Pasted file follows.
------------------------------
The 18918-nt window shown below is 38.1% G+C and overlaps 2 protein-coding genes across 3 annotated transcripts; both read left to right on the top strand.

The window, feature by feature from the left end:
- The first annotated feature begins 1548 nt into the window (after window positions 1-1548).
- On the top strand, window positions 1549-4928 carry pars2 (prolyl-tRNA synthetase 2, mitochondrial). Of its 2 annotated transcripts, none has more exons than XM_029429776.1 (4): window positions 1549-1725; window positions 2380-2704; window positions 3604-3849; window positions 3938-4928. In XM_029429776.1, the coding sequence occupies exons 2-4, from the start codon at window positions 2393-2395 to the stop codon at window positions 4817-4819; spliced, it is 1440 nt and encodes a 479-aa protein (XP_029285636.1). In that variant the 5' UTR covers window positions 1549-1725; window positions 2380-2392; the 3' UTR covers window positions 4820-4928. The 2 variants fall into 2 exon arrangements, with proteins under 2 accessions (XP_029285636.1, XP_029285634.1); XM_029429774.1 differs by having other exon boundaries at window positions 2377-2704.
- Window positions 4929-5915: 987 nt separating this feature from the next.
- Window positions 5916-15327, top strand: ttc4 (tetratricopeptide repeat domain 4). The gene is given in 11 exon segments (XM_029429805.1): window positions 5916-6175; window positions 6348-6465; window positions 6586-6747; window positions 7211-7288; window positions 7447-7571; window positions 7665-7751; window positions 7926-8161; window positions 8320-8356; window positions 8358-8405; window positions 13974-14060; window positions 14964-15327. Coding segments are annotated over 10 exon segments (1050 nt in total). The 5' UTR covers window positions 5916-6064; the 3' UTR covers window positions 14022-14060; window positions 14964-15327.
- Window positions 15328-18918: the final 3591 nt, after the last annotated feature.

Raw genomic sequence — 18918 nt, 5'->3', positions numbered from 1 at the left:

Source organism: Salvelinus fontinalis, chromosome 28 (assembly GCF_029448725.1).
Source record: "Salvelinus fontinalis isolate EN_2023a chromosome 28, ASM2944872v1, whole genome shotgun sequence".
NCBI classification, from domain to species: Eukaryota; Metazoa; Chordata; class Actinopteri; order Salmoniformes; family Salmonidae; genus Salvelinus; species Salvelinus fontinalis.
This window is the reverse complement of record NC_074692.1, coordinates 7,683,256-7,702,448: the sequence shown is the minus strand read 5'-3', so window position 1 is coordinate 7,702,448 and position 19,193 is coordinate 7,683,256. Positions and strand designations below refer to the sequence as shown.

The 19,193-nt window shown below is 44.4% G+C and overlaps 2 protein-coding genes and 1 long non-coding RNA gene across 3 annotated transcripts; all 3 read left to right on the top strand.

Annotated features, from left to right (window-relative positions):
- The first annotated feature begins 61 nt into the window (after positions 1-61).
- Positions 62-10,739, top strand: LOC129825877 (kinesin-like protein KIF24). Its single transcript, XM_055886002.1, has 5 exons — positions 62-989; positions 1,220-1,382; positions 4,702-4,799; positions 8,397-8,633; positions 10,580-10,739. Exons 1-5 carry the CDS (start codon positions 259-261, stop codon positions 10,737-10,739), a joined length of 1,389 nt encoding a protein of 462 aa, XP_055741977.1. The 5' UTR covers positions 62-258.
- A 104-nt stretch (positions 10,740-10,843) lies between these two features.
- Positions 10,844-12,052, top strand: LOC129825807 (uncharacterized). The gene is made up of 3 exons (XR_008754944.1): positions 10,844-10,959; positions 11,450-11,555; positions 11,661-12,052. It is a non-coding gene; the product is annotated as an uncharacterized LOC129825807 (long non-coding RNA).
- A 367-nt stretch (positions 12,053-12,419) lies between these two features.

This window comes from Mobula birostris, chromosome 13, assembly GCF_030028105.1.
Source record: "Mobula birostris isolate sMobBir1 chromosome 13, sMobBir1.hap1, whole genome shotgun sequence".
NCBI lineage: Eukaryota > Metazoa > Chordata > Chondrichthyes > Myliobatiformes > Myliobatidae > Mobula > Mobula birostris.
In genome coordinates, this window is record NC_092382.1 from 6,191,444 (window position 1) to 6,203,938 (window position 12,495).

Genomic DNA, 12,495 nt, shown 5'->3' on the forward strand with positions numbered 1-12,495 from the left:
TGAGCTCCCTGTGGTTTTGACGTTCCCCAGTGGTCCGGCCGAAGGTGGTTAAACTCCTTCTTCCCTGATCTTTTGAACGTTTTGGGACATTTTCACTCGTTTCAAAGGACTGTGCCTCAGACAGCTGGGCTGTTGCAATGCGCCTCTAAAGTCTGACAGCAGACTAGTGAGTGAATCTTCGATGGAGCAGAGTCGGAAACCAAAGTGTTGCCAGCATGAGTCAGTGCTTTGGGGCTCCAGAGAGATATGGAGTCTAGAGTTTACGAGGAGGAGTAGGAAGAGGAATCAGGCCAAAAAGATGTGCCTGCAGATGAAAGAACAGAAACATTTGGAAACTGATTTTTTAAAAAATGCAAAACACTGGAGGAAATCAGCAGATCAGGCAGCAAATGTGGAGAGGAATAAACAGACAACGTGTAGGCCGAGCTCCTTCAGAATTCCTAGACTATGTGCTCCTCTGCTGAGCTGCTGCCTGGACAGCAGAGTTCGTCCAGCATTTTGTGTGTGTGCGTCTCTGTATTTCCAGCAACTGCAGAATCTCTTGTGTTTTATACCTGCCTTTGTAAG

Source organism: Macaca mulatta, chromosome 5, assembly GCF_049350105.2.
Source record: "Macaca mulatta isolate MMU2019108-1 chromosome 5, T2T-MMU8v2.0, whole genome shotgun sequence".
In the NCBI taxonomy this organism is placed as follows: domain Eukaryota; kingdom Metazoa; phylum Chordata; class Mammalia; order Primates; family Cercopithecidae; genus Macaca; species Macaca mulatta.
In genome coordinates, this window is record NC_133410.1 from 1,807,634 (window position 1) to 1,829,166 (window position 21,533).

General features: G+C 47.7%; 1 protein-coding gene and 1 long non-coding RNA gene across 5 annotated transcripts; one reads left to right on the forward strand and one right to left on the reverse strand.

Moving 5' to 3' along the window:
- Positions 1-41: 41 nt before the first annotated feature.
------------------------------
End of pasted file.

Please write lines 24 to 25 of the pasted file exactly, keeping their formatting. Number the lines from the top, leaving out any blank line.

Genomic DNA, 12,495 nt, shown 5'->3' on the forward strand with positions numbered 1-12,495 from the left:
TGAGCTCCCTGTGGTTTTGACGTTCCCCAGTGGTCCGGCCGAAGGTGGTTAAACTCCTTCTTCCCTGATCTTTTGAACGTTTTGGGACATTTTCACTCGTTTCAAAGGACTGTGCCTCAGACAGCTGGGCTGTTGCAATGCGCCTCTAAAGTCTGACAGCAGACTAGTGAGTGAATCTTCGATGGAGCAGAGTCGGAAACCAAAGTGTTGCCAGCATGAGTCAGTGCTTTGGGGCTCCAGAGAGATATGGAGTCTAGAGTTTACGAGGAGGAGTAGGAAGAGGAATCAGGCCAAAAAGATGTGCCTGCAGATGAAAGAACAGAAACATTTGGAAACTGATTTTTTAAAAAATGCAAAACACTGGAGGAAATCAGCAGATCAGGCAGCAAATGTGGAGAGGAATAAACAGACAACGTGTAGGCCGAGCTCCTTCAGAATTCCTAGACTATGTGCTCCTCTGCTGAGCTGCTGCCTGGACAGCAGAGTTCGTCCAGCATTTTGTGTGTGTGCGTCTCTGTATTTCCAGCAACTGCAGAATCTCTTGTGTTTTATACCTGCCTTTGTAAG